Ricardo de Camargo1, Joseph Harari2
& Amaury Caruzzo3
1, 3 Institute of Astronomy and Geophysics
2 Institute of Oceanography
University of São Paulo - Brazil
In this study, the Princeton Ocean Model - POM was implemented
for the coastal regions of Santos (Sao Paulo State) and Paranagua (Parana
State). The models were processed for high resolution tidal simulations,
considering a grid spacing of about 1 Km and tidal oscillations at the
boundaries given by the shelf model of Harari & Camargo (1994). Characteristics
of the tidal propagation in the modelled areas were obtained, leading to
operational regional systems of tidal and tidal currents predictions (Harari
& Camargo, 1997, 1998).
The version of POM that was implemented has the following characteristics (Blumberg & Mellor, 1987; Mellor, 1993): use of the full 3D hydrodynamical equations, written in flux form, under the hydrostatic and Boussinesq approximations; vertical solution based on sigma coordinates; second order turbulent clousure for the vertical diffusion; Smagorinsky parametrization for the horizontal diffusion; mode splitting; explicit leapfrog method for the numerical integration in time and the horizontal; and implicit method for the vertical integration of the equations.
Both models considered horizontal spacing of approximately 1 Km and 11 sigma levels, placed at 0.0 (surface), -0.03125, -0.0625, -0.125, -0.25, -0.5, -0.75, -0.875, -0.9375, -0.96875 and -1.0 (bottom); the time steps were 15 s (for the external mode) and 300 (for the internal modes); the frictional parameters used in the models were the same of Oey, Mellor & Hires (1985). For the coastal region of Santos, a regular cartesian grid of 120 x 80 cells was used, with 5527 wet points; for the coastal area of Paranagua, the regular grid has 90 x 70 cells, 3122 of them being wet.
Tidal oscillations were specified both at the open boundaries and the first internal lines and columns of the grid, in order to avoid the need of current specifications. These boundary conditions had to be corrected, with supplementary tidal amplifications and delays, after comparing preliminary model results with tidal analyses of the Ports of Santos and Paranagua. The final results of the models matched the tidal predictions of these ports with errors in elevations of less than 5%.
For Santos, the open boundary oscillations considered components Q1, O1, P1, K1, N2, M2, S2, K2 and M3, which account for more than 90% of the tidal energy in the area; on the other hand, the Paranagua simulations required additionally components MN4 and MS4 at the borders, due to their important contribution to the tidal range in the inner estuarine areas.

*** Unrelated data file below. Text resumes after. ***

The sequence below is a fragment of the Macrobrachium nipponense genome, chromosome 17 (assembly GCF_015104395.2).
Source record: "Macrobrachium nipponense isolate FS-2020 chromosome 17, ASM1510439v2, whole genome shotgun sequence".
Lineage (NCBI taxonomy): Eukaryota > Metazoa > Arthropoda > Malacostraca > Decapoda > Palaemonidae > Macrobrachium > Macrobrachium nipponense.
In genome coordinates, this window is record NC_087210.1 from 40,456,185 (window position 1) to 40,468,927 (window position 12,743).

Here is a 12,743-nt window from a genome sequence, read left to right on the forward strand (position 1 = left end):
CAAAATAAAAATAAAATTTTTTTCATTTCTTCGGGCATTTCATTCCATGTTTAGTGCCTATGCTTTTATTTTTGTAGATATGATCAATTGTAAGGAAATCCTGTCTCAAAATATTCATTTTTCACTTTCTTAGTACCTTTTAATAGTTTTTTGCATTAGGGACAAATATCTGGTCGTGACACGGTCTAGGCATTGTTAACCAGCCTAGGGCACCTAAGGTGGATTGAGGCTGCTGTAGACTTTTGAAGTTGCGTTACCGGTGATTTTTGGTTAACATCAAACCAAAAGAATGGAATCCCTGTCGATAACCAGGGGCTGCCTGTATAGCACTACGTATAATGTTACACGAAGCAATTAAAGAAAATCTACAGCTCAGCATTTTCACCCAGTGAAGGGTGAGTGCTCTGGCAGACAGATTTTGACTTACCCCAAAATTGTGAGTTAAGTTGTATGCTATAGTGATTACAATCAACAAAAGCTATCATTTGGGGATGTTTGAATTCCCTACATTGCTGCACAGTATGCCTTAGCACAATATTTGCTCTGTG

The models run with uniform density and no meteorological effects, for a period of 31 days, starting from zero elevations and currents; the hydrodynamic equilibrium was reached at the end of approximately 2 days so that series of 696 hourly results (29 days) were obtained.
The computed time series of surface elevations and currents, of all wet grid points, were analysed through the Harmonic Method of Tidal Analysis (Franco, 1988; Franco & Harari, 1987). The analyses results were used for mapping the elevation cotidal lines and the axes of the surface tidal current ellipses.
Figures 1 to 4 present the cotidal maps for component M2, the most energetic among those considered in the models. The common features of all the principal tidal components are the significant amplitude gradients and phase delays towards the shallow internal regions; for instance, the M2 amplitudes ranged from 30 to 40 cm in Santos and from 30 to 50 cm in Paranagua. In fact, the models allowed very accurate computations of the tidal propagations in the estuaries, resolving variations of tenth of centimeters (in amplitude) and few minutes (in phase); as examples, Figures 5 and 6 present the M2 propagation into the internal channels in the region of Santos; strong tidal currents are associated to this shallow area circulation, with intensities reaching nearly 50 cm/s, as shown by the M2 tidal ellipses in Figure 7.
Fig. 1 - M2 amplitudes in Santos.
Fig. 2. M2 phases (relative to Greenwich) in Santos.
Fig. 3. M2 amplitudes in Paranaguá
Fig. 4. M2 phases (relative to Greenwich) in Paranaguá.
The implemented models proved to be useful for both studies of characteristics of the tidal propagation and operational predictions of tides and tidal currents. Future improvements in the models should consider an increase of resolution, to a grid spacing of about 100 m, and the inclusion of meteorological effects and variations of density, in addition to the tides.
Fig. 5. M2 amplitudes in the shallow area of Santos.
Fig. 6. M2 phases in the shallow area of Santos.
Fig. 7. M2 current ellipses at the surface, in the shallow area of Santos
The authors wish to thank Conselho Nacional de Desenvolvimento Científico e Tecnológico (CNPq) and Fundacão de Amparo a Pesquisa do Estado de São Paulo (FAPESP), for their finantial support.
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